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Stories by Ingrid Wickelgren

Want to Change Your Life? This Movie Might Inspire You

A scene from People V. The State of Illusion. Courtesy of Samuel Goldwyn Films. People V. The State of Illusion, a new docudrama from Samuel Goldwyn Films, is a mixture of fiction and brain science that, despite these awkward bedfellows, was compelling enough to keep me up late on a Friday night.

March 23, 2012 — Ingrid Wickelgren

One Man's Mission to Save Struggling Students

Snowy Owl, by Anita (Grade 7), Watercolor. All photos courtesy of Tyson Schoeber. VANCOUVER. You could call his classroom a rescue mission. Each September, Tyson Schoeber takes under his wing 15 fourth through seventh graders that normal classrooms have left behind, defeated and too often, deflated.

March 19, 2012 — Ingrid Wickelgren

More Surprises about the Mind

Following on my last blog, here are more telling tidbits from the March/April issue of Scientific American Mind. Courtesy of Dennis Wong via Flickr.

February 29, 2012 — Ingrid Wickelgren

Surprising Truths about How We Think and Act

As an editor at Scientific American Mind, I get a sneak peak at a menu of surprises about us—people, that is—that each issue has to offer. As the March/April Mind makes its debut, I wanted to share my favorite brain food from its cognitive kitchen.

February 21, 2012 — Ingrid Wickelgren

Success in 7 Short Steps

People who succeed in their jobs and in life are typically blessed with a special blend of four qualities: efficacy (self-confidence), resilience, hope and optimism.

February 14, 2012 — Ingrid Wickelgren

Can Money Buy Self-Esteem?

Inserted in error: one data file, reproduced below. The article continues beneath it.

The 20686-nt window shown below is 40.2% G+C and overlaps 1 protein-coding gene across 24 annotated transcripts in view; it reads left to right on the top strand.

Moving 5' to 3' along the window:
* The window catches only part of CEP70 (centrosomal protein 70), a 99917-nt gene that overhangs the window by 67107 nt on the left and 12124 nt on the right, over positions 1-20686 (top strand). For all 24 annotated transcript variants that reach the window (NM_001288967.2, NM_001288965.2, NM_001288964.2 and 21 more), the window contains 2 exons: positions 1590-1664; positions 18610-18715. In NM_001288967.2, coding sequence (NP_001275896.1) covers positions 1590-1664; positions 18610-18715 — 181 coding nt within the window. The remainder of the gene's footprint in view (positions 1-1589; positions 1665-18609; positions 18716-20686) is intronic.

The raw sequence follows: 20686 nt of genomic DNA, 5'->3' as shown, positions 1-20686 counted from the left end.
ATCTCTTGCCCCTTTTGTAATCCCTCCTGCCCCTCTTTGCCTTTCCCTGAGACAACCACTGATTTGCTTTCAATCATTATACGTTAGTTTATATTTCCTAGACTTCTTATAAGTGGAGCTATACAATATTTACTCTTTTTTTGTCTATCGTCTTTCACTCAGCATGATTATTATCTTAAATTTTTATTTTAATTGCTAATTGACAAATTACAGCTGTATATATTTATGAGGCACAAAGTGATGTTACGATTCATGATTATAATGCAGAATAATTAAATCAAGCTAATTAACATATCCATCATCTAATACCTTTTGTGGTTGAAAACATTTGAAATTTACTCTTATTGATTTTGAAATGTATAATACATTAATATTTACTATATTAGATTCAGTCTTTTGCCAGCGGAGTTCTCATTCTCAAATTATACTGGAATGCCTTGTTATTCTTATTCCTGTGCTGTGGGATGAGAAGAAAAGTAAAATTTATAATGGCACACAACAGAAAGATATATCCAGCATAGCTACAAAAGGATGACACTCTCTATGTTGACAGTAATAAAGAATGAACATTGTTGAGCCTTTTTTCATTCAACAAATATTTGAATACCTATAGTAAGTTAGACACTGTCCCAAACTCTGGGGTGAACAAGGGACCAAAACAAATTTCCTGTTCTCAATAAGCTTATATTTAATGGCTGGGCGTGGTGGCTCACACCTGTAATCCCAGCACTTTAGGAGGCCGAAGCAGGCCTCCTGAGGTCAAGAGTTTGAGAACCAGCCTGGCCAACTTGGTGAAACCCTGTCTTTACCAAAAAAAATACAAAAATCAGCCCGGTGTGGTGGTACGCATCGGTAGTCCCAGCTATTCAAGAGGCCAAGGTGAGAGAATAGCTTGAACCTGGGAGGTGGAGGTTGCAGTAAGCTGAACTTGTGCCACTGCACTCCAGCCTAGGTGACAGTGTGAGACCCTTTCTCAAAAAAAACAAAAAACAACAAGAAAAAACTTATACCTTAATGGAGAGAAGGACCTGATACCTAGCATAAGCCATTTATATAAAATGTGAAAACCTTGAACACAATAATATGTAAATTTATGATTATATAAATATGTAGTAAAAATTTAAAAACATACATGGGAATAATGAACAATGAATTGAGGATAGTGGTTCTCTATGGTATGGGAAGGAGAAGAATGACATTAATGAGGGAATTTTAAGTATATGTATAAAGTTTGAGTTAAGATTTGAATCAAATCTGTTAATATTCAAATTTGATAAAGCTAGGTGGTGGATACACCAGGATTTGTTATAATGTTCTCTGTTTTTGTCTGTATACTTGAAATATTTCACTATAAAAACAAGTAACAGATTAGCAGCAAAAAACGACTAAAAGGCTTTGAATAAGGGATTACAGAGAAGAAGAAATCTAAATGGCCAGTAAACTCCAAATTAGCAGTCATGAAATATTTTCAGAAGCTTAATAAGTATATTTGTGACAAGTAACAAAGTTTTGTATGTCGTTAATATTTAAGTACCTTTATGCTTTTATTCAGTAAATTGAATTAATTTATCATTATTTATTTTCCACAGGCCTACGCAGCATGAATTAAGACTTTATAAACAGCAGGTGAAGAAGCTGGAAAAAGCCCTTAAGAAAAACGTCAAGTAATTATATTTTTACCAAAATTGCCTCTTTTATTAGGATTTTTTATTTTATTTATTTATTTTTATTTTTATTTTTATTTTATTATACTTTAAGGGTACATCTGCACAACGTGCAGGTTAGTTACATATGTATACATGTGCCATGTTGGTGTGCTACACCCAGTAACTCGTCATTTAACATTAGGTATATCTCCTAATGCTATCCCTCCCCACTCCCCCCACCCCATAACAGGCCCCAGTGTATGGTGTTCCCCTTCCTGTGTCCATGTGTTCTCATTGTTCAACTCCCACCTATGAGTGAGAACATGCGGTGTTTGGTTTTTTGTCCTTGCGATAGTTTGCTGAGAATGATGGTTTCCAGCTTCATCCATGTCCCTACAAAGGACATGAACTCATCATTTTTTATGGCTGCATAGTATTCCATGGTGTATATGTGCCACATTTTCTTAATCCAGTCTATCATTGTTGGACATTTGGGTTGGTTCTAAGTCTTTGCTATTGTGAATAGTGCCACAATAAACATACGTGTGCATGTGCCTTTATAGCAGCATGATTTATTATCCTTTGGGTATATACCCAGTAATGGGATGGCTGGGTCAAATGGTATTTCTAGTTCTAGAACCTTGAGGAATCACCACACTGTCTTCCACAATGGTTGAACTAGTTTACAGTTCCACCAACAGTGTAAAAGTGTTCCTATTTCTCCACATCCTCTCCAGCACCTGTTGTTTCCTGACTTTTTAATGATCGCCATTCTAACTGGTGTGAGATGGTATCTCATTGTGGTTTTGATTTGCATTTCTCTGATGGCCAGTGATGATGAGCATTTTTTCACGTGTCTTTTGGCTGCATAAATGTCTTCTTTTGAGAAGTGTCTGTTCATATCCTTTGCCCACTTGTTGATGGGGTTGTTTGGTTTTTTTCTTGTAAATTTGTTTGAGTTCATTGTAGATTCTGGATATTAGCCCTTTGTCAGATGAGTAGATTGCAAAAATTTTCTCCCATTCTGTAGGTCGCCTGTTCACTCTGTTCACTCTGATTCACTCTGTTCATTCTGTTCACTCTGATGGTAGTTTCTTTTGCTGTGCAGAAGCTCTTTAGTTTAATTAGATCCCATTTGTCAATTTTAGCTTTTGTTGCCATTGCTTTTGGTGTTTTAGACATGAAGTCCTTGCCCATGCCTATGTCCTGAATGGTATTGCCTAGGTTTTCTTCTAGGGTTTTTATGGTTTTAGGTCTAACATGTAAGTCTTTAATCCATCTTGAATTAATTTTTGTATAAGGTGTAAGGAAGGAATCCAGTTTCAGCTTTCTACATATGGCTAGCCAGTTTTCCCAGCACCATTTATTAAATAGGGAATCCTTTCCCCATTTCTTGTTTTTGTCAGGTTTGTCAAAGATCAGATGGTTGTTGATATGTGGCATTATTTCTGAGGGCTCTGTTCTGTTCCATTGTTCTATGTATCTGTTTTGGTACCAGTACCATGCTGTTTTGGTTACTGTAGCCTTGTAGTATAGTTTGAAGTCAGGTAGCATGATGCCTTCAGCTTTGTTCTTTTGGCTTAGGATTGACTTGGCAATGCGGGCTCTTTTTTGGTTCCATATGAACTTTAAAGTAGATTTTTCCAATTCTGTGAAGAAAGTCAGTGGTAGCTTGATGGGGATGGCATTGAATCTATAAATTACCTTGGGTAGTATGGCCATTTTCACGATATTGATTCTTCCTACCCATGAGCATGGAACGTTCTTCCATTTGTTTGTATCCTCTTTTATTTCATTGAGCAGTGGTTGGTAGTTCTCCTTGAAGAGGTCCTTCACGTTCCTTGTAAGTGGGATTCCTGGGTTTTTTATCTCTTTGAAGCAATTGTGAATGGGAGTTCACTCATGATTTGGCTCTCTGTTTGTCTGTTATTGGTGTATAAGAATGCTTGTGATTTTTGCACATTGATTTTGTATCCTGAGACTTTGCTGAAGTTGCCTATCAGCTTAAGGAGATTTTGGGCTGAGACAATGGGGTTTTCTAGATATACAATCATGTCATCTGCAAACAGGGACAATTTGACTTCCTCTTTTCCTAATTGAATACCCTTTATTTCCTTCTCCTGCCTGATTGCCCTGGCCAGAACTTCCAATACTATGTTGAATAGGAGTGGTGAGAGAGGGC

Status can be pricey. Courtesy of vivek_nallur via Flickr. Sellers have long charged a premium for objects that confer some kind of social status, even if they offer few, if any, functional benefits over cheaper products.

January 17, 2012 — Ingrid Wickelgren

8 Ways To Forget Your Troubles

Ad on a London Bus. Courtesy of Annie Wade via Flickr. People have long tried tricks to aid their memories. One of the most useful of these so-called mnemonic devices, I’ve found, involves associating names with word pictures or with other people you know well.

December 23, 2011 — Ingrid Wickelgren

An Artist Reveals How He Tricks the Eyes

Artist James Gurney's painting of this deli in Poughkeepsie, New York, closely resembles the real thing. Courtesy of James Gurney. A few years ago, James Gurney, a celebrated artist and author, stood before his easel to paint a deli in Poughkeepsie.

December 13, 2011 — Ingrid Wickelgren

Toddlers Stand Up for Property Rights

Courtesy of Poi Photography via Flickr. People are particular about their things. Property—who owns it or did what with it—is the subject of many a legal battle.

November 20, 2011 — Ingrid Wickelgren

Understanding Your Mind Is Mission Critical

Guest Blog by Jamil Zaki* Courtesy of Digital Shotgun via Flickr. Earlier this year, Senator Tom Coburn published a report called “Under the Microscope,” in which he criticized the funding of any research he couldn’t immediately understand as important.

November 8, 2011 — Ingrid Wickelgren

Quiz: How Happy Are You?

Answer these 11 simple questions to compare your score with worldwide data

October 28, 2011 — Ingrid Wickelgren

Decoding Sexual Desire: Why You're Into It--or Not

Courtesy of h.koppdelaney via Flickr. Desire. When you have it, nobody questions it. When it is absent, it can be tricky to talk about. After all, the subject is delicate, and what is the point?

October 11, 2011 — Ingrid Wickelgren

Black Friday and Cyber Monday

Black Friday and Cyber Monday

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